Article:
You can’t go wrong by adding a little bit of grapes into the mix.

How Many Grapes Should You Feed To Your Chickens?

There are a couple of important considerations you’ll need to focus on when feeding your chicken grapes, but the most important one is making sure that you aren’t ever over feeding them these sweet treats.

A couple of grapes every now and again will be a welcome addition to their daily diet. But adding a lot of grapes on a regular basis will skew their diet, dramatically reduce the amount of protein that they are consuming, and can really compromise their overall health and wellness in a hurry.

You see, chickens eat a daily diet that is typically very high in protein. If they start to fill up on grapes and stop hunting for more protein their diet shifts to a carbohydrate rich diet – and that’s just not something that they can stand for too long while remaining healthy.

Balance is the name of the game when you are giving your chickens a little treat. It’s a good idea to practice moderation and only give a couple of grapes to each chicken a couple of times each week and certainly not every single day.

How You Should Prepare Grapes For Your Chickens

Preparing grapes to feed your chickens is a pretty simple and straightforward process.

All you’ll really need to do is give your grapes a good washing, making sure that they are free of dirt, debris, and any pesticides that they may have picked up during the harvesting and shipping process.

After the grapes are cleaned you’ll want to make sure that they are all pretty much the same size (trending towards a smaller size, too) – carefully removing any of the grapes that are potential choking hazards from the bushel for sure.

From there, you’ll want to consider snapping a handful of grapes off of the main stem to feed each individual chicken. This is especially important if you have a couple of “greedy eaters” that may cause a bit of trouble if you through the entire bushel into your chicken feed area.

You don’t have to worry about pulling grapes from the stems themselves, though.

Chickens will (by and large) avoid those stems entirely and focus only on the grapes themselves. But even if they do end up pecking some of those stems that’s okay, too. The stems aren’t toxic and they won’t consume enough of them to get into any digestive trouble.

As a general rule, you’ll just want to think about how your chickens eat their daily feed to get a feel for whether or not you need to take a couple of extra precautions to first ensure that all of your chickens are getting this sweet treat and then to make sure that they are eating it safely.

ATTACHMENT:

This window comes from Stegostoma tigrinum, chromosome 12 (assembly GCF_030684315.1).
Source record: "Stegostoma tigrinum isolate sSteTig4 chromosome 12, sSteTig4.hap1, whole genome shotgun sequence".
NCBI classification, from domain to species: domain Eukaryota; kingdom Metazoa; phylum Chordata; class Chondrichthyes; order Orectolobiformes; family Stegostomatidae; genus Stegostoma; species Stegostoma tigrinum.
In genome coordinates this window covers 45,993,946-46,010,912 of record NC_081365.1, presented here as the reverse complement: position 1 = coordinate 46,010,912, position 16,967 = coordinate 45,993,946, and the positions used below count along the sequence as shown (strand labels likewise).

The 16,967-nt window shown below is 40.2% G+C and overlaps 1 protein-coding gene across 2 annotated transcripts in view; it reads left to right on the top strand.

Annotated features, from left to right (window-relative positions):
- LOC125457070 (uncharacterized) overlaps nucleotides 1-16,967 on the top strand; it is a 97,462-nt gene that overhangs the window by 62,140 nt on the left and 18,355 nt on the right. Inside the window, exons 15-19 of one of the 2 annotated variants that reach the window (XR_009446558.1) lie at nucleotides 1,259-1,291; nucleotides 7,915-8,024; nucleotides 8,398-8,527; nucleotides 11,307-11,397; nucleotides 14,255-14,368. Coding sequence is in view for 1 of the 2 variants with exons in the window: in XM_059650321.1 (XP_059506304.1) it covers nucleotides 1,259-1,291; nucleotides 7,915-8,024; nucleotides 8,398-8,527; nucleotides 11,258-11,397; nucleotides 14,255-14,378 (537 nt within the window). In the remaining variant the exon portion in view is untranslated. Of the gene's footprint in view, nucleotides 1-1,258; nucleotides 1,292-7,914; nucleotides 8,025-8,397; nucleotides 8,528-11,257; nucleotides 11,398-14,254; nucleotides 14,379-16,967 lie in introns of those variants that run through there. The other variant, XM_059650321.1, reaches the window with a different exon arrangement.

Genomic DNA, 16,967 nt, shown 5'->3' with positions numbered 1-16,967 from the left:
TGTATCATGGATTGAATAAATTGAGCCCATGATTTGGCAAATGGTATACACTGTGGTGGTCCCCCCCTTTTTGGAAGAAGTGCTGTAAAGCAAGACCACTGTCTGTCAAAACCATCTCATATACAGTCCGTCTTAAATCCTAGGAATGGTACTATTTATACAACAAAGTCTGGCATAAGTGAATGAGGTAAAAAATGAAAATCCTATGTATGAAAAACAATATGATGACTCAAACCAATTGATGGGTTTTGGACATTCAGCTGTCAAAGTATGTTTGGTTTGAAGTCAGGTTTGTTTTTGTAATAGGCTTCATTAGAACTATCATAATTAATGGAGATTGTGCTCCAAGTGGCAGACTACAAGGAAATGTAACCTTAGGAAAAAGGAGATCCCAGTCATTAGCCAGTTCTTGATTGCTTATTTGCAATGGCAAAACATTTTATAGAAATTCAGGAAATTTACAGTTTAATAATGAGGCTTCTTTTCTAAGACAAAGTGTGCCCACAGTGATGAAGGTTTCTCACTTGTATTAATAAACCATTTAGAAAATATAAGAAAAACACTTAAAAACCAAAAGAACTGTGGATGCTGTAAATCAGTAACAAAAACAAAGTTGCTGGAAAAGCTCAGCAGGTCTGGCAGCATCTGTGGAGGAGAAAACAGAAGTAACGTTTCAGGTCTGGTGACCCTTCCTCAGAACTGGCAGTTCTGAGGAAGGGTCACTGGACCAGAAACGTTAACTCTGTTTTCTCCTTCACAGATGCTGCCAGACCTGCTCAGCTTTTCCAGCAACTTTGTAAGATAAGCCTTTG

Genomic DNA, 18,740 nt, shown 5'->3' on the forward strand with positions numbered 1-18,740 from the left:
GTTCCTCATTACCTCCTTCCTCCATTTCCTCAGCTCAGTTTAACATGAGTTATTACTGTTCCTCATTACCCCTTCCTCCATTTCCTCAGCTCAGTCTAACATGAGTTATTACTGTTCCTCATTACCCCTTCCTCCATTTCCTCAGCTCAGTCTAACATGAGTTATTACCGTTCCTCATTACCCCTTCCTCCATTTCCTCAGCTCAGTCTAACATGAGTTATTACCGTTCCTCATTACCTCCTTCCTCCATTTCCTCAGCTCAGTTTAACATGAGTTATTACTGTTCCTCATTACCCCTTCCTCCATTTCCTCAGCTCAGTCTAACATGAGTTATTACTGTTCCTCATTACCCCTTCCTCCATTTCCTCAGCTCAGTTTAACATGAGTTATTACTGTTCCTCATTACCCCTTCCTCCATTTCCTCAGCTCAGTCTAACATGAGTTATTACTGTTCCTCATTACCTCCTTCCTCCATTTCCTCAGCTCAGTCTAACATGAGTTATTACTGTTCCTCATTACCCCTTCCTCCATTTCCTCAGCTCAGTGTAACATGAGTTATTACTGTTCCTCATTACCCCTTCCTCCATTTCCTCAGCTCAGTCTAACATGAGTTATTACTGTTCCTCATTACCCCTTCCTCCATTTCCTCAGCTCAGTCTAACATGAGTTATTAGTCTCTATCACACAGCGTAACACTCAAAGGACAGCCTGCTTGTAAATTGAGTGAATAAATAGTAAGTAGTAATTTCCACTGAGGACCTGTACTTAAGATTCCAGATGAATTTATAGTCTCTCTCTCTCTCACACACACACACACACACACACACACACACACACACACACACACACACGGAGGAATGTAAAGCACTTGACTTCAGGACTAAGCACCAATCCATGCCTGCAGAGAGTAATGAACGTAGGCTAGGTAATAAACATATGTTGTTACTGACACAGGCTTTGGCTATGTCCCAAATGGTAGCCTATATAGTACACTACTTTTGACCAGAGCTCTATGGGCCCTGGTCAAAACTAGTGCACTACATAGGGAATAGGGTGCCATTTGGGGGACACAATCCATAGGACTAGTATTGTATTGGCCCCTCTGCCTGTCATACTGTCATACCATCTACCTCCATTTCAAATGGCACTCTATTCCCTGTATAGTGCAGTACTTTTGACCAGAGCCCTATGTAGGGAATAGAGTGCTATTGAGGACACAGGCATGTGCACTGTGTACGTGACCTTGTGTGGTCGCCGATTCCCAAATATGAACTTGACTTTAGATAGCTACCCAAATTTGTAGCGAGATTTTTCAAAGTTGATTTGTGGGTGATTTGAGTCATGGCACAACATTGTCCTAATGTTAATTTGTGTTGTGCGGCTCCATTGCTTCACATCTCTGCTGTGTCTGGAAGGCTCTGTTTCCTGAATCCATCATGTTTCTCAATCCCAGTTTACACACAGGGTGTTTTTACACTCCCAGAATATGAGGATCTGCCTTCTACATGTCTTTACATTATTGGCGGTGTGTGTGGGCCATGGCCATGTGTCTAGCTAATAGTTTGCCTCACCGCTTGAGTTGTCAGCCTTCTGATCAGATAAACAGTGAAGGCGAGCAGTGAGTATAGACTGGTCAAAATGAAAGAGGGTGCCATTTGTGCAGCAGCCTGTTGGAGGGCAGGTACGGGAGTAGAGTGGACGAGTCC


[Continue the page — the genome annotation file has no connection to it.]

Maybe supervise your chickens the first few times you give them grapes to see how they respond and you’ll have a better idea of how to adjust things (as necessary) going forward.

Alternatives To Grapes For Chickens

One of the best alternatives to grapes for your chickens are raisins (dried up and concentrated grapes), but you have to be even more diligent when you’re tossing these to your chickens.

Raisins are going to have a much higher concentration of sugar compared to grapes that are still mostly water. That means you’ll want to feed them even less often than you would traditional grapes, but they’ll probably be even easier to share with your chickens because of their shriveled sizes.

Consider adding a few raisins to the top of their traditional chicken scratch as opposed to something that you have them peck right out of your hands in large quantities and you’ll be good to go!


At the end of the day, people have been giving their chickens grapes and raisins ever since they have been keeping these birds without much headache or hassle.

You may find that your chickens can eat a few more grapes than you expected or a few less, but as a general rule these delicious little fruit treats aren’t going to make any trouble for them, your flock, or their long-term health.

As always, monitor their behavior (and their stool) after you have introduced something new to their daily food source to make sure that things are going smoothly. If things start to change dial back the amount of grapes that you are giving them and then slowly reintroduce smaller quantities to see if that makes a difference after everything resets back to normal.

Just don’t be surprised if your chickens really love these sweet (and safe) treats!